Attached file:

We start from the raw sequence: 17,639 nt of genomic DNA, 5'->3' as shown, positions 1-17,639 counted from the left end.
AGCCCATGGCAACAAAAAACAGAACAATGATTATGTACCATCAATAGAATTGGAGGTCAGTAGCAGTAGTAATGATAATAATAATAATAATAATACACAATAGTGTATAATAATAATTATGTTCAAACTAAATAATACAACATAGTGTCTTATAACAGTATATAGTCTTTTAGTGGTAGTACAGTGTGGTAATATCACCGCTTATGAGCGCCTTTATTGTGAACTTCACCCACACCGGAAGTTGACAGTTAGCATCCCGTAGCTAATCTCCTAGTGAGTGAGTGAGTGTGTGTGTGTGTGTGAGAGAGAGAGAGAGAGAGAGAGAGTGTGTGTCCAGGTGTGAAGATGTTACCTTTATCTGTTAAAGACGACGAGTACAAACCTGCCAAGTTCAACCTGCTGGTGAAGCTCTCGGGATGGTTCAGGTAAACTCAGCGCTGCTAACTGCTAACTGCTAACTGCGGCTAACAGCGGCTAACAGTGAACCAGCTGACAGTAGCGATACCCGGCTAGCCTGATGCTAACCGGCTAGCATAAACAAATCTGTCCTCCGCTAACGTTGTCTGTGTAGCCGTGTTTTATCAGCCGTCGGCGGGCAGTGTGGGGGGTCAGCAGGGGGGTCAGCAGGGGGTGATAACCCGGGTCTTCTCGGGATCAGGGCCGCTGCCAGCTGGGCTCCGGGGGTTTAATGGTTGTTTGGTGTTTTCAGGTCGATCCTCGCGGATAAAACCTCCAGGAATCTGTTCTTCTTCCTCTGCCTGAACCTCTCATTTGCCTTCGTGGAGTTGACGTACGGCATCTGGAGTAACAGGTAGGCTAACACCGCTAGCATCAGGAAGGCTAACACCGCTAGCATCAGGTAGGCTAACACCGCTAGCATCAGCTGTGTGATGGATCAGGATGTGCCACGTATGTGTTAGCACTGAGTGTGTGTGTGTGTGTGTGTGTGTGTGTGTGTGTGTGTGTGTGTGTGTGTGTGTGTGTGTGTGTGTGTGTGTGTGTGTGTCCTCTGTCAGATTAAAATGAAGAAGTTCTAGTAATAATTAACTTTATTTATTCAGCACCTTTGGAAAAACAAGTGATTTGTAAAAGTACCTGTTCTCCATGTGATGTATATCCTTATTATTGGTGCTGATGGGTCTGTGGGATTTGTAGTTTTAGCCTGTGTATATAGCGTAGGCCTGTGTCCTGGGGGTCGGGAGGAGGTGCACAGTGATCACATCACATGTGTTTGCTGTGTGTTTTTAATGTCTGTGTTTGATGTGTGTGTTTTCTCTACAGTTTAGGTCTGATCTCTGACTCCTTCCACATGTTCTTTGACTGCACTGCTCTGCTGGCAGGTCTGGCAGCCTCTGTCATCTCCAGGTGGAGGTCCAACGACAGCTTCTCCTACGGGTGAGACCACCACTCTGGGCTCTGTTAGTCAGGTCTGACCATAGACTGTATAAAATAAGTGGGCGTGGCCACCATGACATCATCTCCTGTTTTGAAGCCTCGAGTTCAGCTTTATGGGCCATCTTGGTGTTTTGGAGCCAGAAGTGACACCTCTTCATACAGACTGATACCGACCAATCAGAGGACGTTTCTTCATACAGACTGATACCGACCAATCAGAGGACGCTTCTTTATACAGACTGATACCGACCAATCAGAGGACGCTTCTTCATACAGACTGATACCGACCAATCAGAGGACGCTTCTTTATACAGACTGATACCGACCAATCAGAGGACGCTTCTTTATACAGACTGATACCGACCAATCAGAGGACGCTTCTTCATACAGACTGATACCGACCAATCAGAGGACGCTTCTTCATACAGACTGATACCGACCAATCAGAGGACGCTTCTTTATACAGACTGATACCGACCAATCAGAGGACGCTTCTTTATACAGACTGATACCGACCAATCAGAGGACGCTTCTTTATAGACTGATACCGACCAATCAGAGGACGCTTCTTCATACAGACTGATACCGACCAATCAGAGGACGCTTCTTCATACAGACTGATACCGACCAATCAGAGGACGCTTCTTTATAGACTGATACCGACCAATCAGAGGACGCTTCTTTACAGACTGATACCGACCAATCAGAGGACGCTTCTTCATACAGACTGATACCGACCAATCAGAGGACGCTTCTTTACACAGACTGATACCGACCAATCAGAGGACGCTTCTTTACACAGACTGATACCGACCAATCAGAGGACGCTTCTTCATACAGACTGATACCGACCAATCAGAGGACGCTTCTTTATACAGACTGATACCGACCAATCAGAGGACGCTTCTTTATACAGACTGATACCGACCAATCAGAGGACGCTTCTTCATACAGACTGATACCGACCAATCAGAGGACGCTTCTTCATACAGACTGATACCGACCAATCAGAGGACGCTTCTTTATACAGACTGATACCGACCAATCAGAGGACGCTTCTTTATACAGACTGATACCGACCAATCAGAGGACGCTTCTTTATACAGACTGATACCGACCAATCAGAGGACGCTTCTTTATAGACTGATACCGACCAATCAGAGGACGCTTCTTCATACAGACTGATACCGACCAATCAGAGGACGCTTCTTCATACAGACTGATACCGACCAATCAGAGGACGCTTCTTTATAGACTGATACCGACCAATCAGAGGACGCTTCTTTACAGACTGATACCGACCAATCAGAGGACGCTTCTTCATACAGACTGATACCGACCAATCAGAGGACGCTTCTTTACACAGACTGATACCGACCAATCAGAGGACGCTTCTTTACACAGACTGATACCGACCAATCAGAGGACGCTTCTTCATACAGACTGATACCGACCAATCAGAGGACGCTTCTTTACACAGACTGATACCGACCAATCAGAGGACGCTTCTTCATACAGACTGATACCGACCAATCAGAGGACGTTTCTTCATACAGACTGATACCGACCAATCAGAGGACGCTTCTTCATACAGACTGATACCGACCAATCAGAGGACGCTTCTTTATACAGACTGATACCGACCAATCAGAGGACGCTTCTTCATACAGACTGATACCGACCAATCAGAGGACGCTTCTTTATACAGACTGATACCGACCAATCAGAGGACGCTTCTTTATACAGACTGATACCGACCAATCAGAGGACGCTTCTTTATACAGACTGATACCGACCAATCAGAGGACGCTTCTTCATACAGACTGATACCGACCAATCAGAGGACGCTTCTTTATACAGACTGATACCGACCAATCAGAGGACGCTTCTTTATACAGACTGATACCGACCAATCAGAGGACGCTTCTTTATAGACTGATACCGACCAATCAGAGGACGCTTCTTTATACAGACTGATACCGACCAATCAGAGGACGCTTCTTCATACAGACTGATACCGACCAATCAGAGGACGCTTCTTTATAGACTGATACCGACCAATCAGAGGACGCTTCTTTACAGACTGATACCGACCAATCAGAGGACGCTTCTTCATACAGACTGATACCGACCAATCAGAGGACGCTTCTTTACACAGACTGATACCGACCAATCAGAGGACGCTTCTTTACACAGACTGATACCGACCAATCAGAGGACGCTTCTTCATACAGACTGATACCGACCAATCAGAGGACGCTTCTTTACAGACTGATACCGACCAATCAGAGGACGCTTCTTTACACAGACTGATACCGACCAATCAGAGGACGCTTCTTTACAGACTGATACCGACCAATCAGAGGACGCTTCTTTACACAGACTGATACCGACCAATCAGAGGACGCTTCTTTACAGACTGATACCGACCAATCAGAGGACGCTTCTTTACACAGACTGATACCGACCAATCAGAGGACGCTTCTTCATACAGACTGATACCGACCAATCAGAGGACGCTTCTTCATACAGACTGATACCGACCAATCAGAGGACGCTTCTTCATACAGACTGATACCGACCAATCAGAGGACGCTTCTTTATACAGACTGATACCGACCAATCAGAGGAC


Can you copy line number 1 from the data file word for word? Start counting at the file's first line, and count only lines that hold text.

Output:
We start from the raw sequence: 17,639 nt of genomic DNA, 5'->3' as shown, positions 1-17,639 counted from the left end.